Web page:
The head of a legislative panel, who had earlier threatened to defund the Health Department when it promoted COVID-19 vaccines to teens, charged that the board had overstepped its statutory authority and had obstructed the rights of physicians and patients through intimidation and threat.58 He demanded that they justify their action.59
In other states, licensing board activities have been disrupted. In North Dakota and Mississippi, the state Department of Health turned off comments on its social media accounts to stop the spread of misinformation.60 An ND agency spokesperson indicated this was necessary because the statements initially were about COVID-19 but spread to other guidance, including precautions for Sudden Infant Death Syndrome, and were “discrediting information about everything we posted.”60 In Maine, the state Medical Board suspended the license of a physician after one of her patients who had been prescribed ivermectin for COVID-19 was admitted to a hospital with respiratory complaints. Her administrative hearing was live-streamed on the internet, and anti-vaccination groups supported her. She claimed to have turned the state investigation into a "'spectacle.”61
The efforts of the federal and state governments to protect the public from misinformation and disinformation is necessary; however, they are ultimately set against the backdrop of the United States Constitution, specifically the First Amendment that protects free speech.62 The government may restrict limited subcategories of false speech without violating the First Amendment. For example, defamation, fraud, political advertisements, and broadcast speech are subject to special considerations.34 However, while some false statements may be stopped, the United States Supreme Court has left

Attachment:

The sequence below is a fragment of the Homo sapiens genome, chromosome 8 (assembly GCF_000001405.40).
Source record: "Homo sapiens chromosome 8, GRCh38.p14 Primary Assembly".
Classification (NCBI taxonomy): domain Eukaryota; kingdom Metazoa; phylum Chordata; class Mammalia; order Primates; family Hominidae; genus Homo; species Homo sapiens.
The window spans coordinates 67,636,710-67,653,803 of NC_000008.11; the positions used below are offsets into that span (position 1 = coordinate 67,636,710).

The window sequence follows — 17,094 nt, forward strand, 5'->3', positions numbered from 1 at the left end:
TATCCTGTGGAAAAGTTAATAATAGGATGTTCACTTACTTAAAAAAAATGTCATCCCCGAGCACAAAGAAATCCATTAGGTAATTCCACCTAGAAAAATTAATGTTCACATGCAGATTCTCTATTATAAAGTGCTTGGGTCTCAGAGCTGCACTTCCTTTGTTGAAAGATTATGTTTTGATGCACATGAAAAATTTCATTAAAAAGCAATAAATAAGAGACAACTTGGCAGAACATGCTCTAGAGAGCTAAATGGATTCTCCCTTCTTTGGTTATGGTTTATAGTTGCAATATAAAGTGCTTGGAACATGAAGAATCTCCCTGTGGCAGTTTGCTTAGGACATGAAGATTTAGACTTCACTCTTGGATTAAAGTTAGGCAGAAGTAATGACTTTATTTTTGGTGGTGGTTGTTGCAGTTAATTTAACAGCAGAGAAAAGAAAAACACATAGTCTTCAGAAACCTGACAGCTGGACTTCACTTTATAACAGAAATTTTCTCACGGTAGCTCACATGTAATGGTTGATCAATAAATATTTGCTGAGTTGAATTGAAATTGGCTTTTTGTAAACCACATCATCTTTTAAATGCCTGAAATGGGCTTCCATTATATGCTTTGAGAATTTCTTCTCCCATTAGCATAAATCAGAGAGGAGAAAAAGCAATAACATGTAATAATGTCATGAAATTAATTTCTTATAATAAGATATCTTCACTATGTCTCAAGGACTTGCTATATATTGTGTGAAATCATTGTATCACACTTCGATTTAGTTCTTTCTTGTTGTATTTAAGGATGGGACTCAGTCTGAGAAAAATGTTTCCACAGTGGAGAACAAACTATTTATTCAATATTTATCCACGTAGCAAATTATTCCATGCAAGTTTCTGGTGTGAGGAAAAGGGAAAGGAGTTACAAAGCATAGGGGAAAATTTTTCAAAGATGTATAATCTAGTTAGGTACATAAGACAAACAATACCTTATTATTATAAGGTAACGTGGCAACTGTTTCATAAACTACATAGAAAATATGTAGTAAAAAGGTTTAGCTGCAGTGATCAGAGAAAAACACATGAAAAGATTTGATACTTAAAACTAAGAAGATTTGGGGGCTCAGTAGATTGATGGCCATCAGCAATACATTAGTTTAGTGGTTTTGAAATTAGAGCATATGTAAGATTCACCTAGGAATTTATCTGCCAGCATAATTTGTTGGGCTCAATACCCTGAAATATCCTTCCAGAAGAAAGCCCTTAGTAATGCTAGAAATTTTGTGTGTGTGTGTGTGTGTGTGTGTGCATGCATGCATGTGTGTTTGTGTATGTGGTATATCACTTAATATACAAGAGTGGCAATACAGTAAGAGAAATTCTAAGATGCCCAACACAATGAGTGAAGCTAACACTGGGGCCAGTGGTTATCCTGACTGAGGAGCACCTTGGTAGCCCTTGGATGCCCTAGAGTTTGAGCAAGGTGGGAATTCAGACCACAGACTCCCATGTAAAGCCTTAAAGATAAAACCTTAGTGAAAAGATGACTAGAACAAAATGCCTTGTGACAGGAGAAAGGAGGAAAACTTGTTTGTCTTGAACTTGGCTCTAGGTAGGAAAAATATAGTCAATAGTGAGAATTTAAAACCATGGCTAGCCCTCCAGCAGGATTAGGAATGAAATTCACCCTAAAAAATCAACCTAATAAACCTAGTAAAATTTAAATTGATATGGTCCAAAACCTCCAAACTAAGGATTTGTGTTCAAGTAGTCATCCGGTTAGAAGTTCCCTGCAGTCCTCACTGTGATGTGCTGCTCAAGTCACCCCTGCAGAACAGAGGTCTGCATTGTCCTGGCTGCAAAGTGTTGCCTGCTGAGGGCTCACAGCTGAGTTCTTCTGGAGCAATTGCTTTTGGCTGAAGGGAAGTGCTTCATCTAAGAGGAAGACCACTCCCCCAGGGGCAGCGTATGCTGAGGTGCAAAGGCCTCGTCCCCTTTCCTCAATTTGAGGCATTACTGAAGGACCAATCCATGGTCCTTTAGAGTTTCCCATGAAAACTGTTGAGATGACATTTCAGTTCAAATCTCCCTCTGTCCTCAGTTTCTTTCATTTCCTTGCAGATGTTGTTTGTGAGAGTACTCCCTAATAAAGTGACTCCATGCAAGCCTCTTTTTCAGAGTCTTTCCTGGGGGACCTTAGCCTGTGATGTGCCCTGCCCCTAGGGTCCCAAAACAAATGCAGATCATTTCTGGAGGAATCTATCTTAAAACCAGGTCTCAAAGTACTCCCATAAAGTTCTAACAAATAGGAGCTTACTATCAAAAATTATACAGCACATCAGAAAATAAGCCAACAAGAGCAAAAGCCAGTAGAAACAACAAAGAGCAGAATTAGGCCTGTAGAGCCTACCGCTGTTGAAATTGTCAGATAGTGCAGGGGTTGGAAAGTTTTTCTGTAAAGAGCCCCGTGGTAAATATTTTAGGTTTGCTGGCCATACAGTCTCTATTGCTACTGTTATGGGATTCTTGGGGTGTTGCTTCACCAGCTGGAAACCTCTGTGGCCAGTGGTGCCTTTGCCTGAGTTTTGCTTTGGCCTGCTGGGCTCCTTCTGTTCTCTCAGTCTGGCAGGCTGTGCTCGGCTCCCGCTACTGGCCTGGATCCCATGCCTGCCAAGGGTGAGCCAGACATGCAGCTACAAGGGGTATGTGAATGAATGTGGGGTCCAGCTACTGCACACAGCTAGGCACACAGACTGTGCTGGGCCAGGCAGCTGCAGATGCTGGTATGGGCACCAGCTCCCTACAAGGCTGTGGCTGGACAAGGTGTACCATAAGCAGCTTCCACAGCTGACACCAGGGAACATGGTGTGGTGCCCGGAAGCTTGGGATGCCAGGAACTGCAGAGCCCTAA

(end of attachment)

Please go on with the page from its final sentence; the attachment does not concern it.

open the door to challenge government action against misinformation and disinformation on First Amendment, free speech grounds.62,63 While false statements may be of little value in public discourse, censoring such speech may “chill” more valuable speech and run afoul of the First Amendment.62
Dealing with Misinformation in the Pharmacy Setting
Pharmacists and pharmacy technicians can be leaders in confronting and controlling misinformation and disinformation.64 Pharmacists communicate with patients and dispel medication misinformation daily. Patients frequently report myths and misinformation about various medications, such as influenza vaccines or dietary supplements.64 It is the community pharmacist that responds to these reports and provides patients with evidence-based guidance.64 Pharmacy technicians may refer patients to the pharmacist or other appropriate clinician for counseling when they see possible misinformation and disinformation.
Combating misinformation also involves the pharmacist working collaboratively with interdisciplinary colleagues. This applies to the COVID-19 pandemic and future public health crises. Marwitz (2021) stated that combating misinformation as a pharmacist is a professional responsibility.64
Pharmacy teams practice with evidence-based medicine in mind. The scientific community has an approach that ‘one article is interesting,’ but two articles provide evidence of reproducibility and the ability to replicate the process and achieve the same results. Reproducibility is obtaining consistent